[URL]https://www.youtube.com/watch?v=IDItLgwDrwo[/URL]

I want to get an old band saw & drill press. I will convert them over to a variable DC motor. I think I will go get another treadmill today.[/QUOTE]

Never could get these guys wearing those rubber gloves working on stuff.:lol:
Another thing is you never spin up a lathe with the jaws not tightened down.

Next is the HP ratings of these treadmill motors are a little bogus.
Don't think for a minute you can run one at slow speed and get the full powder out of it.
Nor is that motor the same as the one I have in my lathe that runs 3450 rpm. constantly at 2 HP.
The motor is huge and heavy as all get out.
How would I convert miles per hour to rpm so I could convert that to feet per minute?
I need to do this so I can decide has fast to run the lathe given a diameter of stock.
All this aside the treadmill motor is a good idea if you can find one in the salvage for almost nothing.
Back later on more observations.

Worth

Fusion_power December 3, 2016 10:17 AM

[QUOTE]How would I convert miles per hour to rpm so I could convert that to feet per minute?[/QUOTE]A couple of formulas would work, but a lookup chart would probably be more helpful.

C = 2 times PI times Radius
5280 / circumference gives Revolutions required to equal a mile.


Correction: did the math wrong.

For a piece of stock 6 inches diameter, radius is 3 inches, pi is 3.14 (close enough for this work), so 2 * 3 * 3.14 gives 18.84 inches. (5280 X 12) divided by 18.84 gives about 3500 Revolutions to equal 1 mile. Your lathe spinning stock 6 inches in diameter at 3250 RPM is doing nearly 1 mile a minute. That's not bad for a cantankerous geriatric junkyard reject. :twisted:

Worth1 December 3, 2016 10:51 AM

1 Attachment(s)
[QUOTE=Fusion_power;602611]A couple of formulas would work, but a lookup chart would probably be more helpful.

C = 2 times PI times Radius
5280 / circumference gives Revolutions required to equal a mile.

For a piece of stock 6 inches diameter, radius is 3 inches, pi is 3.14 (close enough for this work), so 2 * 3 * 3.14 gives 18.84 inches. 5280 divided by 18.84 gives about 280 Revolutions to equal 1 mile. Your lathe spinning stock 6 inches in diameter at 3250 RPM is doing nearly 12 miles a minute. That's not bad for a cantankerous geriatric junkyard reject. :twisted:[/QUOTE]
The spindle runs at top speed at 1400 rpm so it is a reduction from the motor by way of the transmission and the big an little pulley on the motor and lathe.
The slowest speed is 70 rpm.
If you look at the old South Bend lathes they dont run for squat and aren't really set up to run carbide tooling they go too slow and the motors are too small and under powered.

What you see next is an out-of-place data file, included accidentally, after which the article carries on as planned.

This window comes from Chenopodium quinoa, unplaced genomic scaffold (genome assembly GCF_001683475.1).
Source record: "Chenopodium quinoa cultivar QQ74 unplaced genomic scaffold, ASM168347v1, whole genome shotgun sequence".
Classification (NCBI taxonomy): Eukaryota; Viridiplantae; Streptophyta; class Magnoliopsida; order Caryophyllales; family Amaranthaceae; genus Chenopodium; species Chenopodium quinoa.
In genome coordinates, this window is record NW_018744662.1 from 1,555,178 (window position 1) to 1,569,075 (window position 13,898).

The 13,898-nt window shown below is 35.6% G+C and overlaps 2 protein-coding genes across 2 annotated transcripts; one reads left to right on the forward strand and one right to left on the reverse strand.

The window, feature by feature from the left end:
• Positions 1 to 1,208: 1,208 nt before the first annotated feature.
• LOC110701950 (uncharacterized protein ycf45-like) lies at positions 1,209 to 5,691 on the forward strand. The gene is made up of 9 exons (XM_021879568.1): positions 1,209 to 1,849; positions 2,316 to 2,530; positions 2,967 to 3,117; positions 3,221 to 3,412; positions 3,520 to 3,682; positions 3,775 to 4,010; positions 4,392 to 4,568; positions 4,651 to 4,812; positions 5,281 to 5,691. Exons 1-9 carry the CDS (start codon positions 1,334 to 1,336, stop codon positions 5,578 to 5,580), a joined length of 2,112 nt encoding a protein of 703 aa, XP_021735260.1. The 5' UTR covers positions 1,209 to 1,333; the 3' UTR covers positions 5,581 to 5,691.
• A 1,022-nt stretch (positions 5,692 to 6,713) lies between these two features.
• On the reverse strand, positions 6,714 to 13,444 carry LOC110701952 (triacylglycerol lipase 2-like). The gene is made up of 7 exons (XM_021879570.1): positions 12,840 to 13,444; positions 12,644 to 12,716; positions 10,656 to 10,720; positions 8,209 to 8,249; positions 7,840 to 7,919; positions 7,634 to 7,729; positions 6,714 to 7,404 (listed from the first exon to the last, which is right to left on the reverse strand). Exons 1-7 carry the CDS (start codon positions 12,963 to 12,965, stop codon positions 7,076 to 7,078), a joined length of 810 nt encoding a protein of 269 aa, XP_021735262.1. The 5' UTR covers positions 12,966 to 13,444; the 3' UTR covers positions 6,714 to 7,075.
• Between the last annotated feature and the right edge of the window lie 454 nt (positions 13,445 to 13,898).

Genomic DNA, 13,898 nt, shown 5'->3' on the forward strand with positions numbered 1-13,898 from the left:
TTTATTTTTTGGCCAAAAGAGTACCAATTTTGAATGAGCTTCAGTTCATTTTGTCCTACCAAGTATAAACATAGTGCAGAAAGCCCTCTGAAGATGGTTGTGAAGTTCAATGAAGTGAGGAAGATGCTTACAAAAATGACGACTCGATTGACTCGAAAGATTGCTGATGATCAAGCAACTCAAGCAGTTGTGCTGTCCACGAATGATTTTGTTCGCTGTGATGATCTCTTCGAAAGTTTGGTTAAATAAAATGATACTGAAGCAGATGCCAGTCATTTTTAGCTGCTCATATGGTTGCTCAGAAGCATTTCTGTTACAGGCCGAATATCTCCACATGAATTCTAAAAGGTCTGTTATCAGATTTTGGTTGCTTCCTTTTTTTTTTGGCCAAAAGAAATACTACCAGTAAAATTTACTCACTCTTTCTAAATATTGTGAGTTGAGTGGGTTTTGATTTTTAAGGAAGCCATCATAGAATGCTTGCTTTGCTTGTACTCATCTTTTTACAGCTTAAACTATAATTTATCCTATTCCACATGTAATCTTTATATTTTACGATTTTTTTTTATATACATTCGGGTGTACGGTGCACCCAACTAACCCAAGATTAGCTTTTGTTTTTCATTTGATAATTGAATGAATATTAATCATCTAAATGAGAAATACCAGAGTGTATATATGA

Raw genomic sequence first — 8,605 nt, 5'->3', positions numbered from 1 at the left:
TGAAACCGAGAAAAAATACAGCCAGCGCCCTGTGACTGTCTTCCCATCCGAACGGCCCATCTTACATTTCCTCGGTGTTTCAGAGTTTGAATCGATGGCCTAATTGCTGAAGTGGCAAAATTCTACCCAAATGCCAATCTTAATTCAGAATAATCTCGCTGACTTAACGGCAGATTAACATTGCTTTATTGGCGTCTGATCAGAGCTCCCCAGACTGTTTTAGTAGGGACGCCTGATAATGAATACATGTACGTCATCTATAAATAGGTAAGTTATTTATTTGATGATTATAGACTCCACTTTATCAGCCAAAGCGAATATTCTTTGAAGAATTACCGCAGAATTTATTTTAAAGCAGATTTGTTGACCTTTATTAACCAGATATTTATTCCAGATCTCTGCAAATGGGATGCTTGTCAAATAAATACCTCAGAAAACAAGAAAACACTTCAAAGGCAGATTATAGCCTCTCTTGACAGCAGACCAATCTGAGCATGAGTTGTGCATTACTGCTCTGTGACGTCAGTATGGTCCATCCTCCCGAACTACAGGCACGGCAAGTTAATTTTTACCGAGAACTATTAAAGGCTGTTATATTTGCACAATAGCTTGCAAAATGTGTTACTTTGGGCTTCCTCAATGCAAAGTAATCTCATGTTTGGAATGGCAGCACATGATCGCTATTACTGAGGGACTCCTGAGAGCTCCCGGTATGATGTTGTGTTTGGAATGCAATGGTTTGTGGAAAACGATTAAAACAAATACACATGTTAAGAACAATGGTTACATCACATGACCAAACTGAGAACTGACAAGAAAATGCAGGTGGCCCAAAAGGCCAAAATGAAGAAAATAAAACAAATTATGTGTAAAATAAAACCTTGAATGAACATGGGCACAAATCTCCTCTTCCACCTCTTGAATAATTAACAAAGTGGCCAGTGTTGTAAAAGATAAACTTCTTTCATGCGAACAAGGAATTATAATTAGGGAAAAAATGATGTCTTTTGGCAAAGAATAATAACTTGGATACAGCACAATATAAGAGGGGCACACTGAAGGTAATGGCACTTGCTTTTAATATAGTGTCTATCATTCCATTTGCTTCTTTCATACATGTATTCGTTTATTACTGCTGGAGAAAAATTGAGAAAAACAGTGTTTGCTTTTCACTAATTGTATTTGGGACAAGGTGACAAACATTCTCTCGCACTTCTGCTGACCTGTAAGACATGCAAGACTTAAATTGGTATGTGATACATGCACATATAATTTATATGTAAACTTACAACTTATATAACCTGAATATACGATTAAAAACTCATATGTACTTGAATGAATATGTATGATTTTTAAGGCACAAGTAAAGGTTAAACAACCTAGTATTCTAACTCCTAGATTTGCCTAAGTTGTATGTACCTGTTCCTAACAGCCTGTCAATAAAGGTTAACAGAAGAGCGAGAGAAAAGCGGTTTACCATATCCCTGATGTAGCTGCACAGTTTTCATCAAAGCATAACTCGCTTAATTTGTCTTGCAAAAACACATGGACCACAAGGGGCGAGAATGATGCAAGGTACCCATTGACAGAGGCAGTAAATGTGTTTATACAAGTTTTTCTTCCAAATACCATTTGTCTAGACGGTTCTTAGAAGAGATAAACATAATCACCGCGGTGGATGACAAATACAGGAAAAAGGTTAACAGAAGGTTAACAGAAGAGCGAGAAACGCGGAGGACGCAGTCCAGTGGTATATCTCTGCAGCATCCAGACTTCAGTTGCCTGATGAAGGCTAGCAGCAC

Some of the lathes only have like 3/4 hp motors even for the 10 inch and they run at I think 1700 rpm or somewhere around there.
For a calculation of 600 rpm for a high speed tools you double that speed rpm and feed speed to some degree for carbide.
After looking at the older South Bend lathes I am so glad I didn't buy one of the old out dated things, new condition or not.
Even the new South Bend 10 K lathes have that stupid change belt pulley setup on the spindle to change speeds.
If and when something happens to that belt you will have to pull both shafts to fix it or buy a link belt you can take apart.:dizzy:
That isn't going to happen either because they aren't v belts.
[ATTACH]67694[/ATTACH]

Fusion_power December 27, 2016 03:37 PM

I posted earlier that I bought a Craftsman 3hp table saw for $60. As of today, I have it in working order. I had to make a couple of pieces of sheet metal for the stand and then had to purchase $20 of bolts, nuts, and washers to put it together. The belt was $8 at the auto parts store. I still have to put a good rip fence and rails on it and an on/off switch. It is a very good running saw now that it is properly adjusted.

Worth1 December 29, 2016 09:26 PM

No you need to get a good fence all saw need a good fence.

Fusion_power March 13, 2017 11:28 PM

I have to confess. I bought a cheap older used fence off Craigslist for my table saw. I'll take my whipping now. I just couldn't make myself pay $500 or more for a new fence of dubious quality. Everything I read about fences commonly available today says that they are varying shades of poor quality or over priced or a pain to use.

In my defense, it does have a few redeeming characteristics. It says Made in USA and Mesa Arizona. Along the top, it says Biesemeyer. All things considered, I think it was worth the $225 I paid for it.

Worth1 March 13, 2017 11:40 PM

Darrel like a gun with a good scope a fence is to a table saw I dont know what else to say.
You will pay as much for the fence as you will for a low end table saw and then the price of the saw goes up.

The fence you bought is not a bad fence.
What did you find wrong with it?

Worth